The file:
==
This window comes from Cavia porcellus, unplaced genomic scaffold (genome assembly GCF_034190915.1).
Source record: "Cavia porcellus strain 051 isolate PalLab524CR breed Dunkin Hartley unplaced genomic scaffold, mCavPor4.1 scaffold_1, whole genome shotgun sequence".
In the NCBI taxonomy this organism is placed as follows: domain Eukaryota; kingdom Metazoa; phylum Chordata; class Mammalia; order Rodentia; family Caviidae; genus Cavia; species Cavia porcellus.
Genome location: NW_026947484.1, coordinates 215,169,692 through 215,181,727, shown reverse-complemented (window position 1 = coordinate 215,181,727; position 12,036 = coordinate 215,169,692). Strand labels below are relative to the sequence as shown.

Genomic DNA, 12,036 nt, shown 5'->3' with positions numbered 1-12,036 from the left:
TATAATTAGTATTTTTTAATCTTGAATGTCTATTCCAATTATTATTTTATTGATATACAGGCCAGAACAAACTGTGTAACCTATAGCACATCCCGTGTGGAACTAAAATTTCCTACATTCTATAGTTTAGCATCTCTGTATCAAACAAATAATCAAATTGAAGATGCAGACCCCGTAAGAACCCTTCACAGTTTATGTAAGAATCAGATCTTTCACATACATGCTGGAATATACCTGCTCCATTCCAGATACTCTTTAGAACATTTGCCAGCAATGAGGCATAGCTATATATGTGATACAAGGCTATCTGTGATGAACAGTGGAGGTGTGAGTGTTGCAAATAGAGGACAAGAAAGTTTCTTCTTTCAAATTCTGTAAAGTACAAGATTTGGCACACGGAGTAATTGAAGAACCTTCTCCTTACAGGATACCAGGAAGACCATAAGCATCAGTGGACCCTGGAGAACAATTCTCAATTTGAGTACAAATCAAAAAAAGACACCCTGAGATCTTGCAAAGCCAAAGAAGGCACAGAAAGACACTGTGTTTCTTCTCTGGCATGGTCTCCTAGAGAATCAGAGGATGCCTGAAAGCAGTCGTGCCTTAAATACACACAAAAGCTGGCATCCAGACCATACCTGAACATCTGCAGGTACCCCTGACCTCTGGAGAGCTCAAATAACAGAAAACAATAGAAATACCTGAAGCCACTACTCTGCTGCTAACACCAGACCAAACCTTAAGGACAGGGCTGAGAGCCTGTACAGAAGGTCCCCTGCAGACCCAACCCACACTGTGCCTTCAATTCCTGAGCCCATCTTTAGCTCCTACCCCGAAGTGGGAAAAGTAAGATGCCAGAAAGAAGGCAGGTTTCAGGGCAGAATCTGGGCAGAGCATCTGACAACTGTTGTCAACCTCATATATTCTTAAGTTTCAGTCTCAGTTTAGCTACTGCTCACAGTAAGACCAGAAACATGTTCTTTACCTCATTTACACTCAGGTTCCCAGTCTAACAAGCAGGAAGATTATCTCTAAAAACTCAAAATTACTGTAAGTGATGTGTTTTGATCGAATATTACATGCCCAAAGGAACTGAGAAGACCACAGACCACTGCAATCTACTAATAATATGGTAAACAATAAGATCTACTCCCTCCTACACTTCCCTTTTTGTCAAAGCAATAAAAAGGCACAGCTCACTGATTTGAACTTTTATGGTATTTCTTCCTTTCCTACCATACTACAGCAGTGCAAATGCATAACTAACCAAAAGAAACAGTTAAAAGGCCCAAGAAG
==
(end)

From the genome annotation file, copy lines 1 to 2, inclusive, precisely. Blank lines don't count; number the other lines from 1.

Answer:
This window comes from Cavia porcellus, unplaced genomic scaffold (genome assembly GCF_034190915.1).
Source record: "Cavia porcellus strain 051 isolate PalLab524CR breed Dunkin Hartley unplaced genomic scaffold, mCavPor4.1 scaffold_1, whole genome shotgun sequence".